If you have , harmful irritants can be particularly frustrating for you because they’re in everything. Your shampoo, makeup, perfume, hair dye, and yes, even your skin care products can all contain potentially irritating ingredients that spell disaster for your skin. Some sources suggest that more than a third of people have had at least one reaction to cosmetic ingredients in their lifetime. I can definitely say I’m a part of that statistic – are you?
If so, read on to learn more about potential irritants and allergens, and what you need to look out for.
the dangers of irritants
While irritation is usually just a word used to describe something that is only a mild nuisance, when it comes to our skin, irritation can be problematic. Not only because of their primary action – irritation – but also because we often apply these products every single day, prolonging the irritation and its effects indefinitely.
When these harmful irritants aggravate our skin’s surface, a chain reaction occurs that can strip the skin of its natural oils, causing the skin to become flaky and/or dehydrated and dull. Irritants can also cause inflammation (which can lead to a whole slew of other issues). This can result in long-lasting skin issues that may snowball into other skin issues, like or premature aging.
signs of irritation
Symptoms of irritation usually happen immediately or shortly after use, but signs can also appear years after using a product! That’s right, reactions and allergies can develop over time, and without notice. Something that you’ve been using without issue for years could suddenly one day cause a reaction.
There are two types of reactions to skin care products: irritant contact dermatitis, and allergic contact dermatitis.
Irritant contact dermatitis happens when a product you applied causes damage to your skin (which can also result from overuse of the product instead of the product itself), usually resulting in burning, stinging, itching or redness where you used the product. Depending on the severity, there might even be blisters and oozing if you scratch.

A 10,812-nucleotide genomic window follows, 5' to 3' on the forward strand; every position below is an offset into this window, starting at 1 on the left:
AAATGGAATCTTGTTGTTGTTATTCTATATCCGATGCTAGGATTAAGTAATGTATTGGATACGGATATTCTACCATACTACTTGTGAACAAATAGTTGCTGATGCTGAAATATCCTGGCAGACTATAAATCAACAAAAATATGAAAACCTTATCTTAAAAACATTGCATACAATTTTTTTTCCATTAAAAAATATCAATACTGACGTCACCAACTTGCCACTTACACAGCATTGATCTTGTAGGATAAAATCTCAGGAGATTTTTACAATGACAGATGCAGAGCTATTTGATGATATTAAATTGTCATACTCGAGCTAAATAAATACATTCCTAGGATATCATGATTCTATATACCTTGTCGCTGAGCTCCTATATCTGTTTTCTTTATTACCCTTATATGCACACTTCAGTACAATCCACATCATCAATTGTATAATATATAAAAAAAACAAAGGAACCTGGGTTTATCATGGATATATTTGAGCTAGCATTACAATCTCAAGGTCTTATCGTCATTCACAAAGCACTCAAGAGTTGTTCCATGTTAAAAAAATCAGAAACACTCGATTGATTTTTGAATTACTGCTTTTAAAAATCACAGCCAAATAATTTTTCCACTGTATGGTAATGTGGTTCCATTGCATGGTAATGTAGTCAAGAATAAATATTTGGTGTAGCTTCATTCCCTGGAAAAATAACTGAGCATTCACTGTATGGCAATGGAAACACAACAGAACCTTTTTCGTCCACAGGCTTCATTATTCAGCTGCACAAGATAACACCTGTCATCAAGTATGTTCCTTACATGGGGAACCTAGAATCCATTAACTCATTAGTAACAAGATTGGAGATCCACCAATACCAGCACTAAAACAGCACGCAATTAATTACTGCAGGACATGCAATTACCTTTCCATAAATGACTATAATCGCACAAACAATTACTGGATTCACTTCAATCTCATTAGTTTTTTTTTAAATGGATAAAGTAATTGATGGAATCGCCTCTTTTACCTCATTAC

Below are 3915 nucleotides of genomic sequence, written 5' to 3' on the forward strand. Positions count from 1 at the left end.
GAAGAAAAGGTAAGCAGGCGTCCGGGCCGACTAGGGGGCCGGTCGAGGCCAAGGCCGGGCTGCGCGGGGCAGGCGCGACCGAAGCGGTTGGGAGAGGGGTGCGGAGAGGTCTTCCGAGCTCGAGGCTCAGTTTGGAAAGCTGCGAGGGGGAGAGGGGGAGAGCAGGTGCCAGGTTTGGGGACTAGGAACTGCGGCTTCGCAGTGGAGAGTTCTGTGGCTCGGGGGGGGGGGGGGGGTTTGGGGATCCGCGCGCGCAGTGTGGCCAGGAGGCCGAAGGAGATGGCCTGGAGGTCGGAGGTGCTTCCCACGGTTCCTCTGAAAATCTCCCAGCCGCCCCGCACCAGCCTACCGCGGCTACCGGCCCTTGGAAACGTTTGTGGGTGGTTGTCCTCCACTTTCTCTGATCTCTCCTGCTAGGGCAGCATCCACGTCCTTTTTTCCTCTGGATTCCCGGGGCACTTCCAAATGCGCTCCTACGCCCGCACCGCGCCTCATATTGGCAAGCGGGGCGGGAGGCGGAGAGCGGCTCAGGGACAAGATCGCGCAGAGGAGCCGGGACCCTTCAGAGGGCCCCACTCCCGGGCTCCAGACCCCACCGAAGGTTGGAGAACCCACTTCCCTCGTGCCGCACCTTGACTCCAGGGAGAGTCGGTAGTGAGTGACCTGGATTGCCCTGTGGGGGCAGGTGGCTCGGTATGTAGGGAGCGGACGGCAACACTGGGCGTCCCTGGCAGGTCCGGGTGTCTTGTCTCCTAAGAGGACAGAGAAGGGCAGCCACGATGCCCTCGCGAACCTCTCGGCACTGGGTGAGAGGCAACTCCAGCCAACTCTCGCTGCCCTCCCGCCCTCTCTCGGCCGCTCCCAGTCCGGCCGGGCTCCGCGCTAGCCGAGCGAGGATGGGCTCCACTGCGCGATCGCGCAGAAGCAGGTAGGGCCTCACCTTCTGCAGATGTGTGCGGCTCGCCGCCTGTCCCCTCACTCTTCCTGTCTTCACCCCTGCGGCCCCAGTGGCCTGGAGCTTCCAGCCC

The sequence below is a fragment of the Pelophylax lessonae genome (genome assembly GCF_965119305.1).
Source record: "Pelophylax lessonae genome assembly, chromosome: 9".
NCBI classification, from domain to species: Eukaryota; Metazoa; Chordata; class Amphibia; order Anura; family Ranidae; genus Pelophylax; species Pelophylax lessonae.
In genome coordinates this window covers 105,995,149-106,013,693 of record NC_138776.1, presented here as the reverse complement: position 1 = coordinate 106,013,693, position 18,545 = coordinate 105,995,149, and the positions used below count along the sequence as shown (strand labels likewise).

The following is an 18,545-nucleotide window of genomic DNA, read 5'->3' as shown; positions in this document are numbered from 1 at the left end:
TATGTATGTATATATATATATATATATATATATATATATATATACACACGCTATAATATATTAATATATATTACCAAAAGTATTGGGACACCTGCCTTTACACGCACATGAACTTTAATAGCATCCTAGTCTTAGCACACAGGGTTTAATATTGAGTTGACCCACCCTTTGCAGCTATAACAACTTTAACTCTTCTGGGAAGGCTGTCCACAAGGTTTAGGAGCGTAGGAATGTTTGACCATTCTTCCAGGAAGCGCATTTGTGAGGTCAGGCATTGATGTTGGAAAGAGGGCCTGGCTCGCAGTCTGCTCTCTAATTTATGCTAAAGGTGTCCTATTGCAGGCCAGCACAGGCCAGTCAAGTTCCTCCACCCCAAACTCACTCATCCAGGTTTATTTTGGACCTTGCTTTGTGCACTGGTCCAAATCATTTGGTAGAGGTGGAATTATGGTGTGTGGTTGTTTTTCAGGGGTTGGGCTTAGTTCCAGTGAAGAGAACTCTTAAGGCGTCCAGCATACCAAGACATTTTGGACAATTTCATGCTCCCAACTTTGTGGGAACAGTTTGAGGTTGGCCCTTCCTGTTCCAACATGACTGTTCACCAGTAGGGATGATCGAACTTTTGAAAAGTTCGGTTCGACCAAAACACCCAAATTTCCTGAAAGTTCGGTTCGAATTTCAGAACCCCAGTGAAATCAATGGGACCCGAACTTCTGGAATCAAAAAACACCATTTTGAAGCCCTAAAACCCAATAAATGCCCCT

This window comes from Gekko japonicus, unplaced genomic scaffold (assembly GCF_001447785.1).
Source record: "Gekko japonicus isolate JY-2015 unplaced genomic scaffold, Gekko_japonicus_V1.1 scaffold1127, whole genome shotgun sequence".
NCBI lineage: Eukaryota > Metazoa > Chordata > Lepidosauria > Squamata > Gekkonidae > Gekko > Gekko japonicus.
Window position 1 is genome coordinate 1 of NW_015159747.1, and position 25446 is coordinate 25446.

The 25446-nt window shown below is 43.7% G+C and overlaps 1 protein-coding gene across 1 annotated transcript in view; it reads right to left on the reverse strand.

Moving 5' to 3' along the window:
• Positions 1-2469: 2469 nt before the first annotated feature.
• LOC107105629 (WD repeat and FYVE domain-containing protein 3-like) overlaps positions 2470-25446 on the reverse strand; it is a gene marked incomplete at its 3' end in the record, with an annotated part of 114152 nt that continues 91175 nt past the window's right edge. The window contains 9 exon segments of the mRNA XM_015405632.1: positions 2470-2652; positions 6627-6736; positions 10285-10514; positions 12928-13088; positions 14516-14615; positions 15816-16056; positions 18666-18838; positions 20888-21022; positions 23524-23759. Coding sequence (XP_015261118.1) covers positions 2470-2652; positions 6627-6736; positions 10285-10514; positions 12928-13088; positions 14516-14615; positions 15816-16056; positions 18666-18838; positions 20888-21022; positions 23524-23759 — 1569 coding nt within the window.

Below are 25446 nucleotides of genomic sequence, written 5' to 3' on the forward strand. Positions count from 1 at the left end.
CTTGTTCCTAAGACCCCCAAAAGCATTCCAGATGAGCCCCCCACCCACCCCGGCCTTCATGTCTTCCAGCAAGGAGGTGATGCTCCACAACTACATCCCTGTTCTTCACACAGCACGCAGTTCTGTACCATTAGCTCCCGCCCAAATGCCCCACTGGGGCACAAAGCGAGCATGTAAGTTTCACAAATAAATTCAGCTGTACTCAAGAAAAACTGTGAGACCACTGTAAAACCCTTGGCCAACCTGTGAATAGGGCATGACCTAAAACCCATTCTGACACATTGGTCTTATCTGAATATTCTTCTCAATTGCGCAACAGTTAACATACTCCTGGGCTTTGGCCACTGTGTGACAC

Allergic contact dermatitis includes redness, swelling, itching and hives. Although the reaction usually happens at the site of application, it may also spread out from the site.
You can even have a reaction that’s a combination of both types of contact dermatitis.
harmful irritants in products
The beauty products most likely to cause skin reactions are bath soaps, detergents, antiperspirants, eye makeup, moisturizers, shampoos, lip products, nail polish, hair dye, and really anything that is in extended contact with your skin.
For the most part, product formulators have learned to avoid ingredients that have a tendency to cause irritation and allergies; the industry is constantly looking to minimize reactions by reducing the potential allergens and irritants in products. After all, they’re in the business of making money, and who wants to buy products that will irritate your skin?
That doesn’t mean that all products are free from harmful irritants, however. Many companies use
ingredients that are potential irritants and allergens because, on the whole, they are still considered safe for most people to use. So even though you may be one of the unlucky ones who does experience a reaction, the total amount of reactions to the irritants in these cosmetics and personal care products is still pretty low.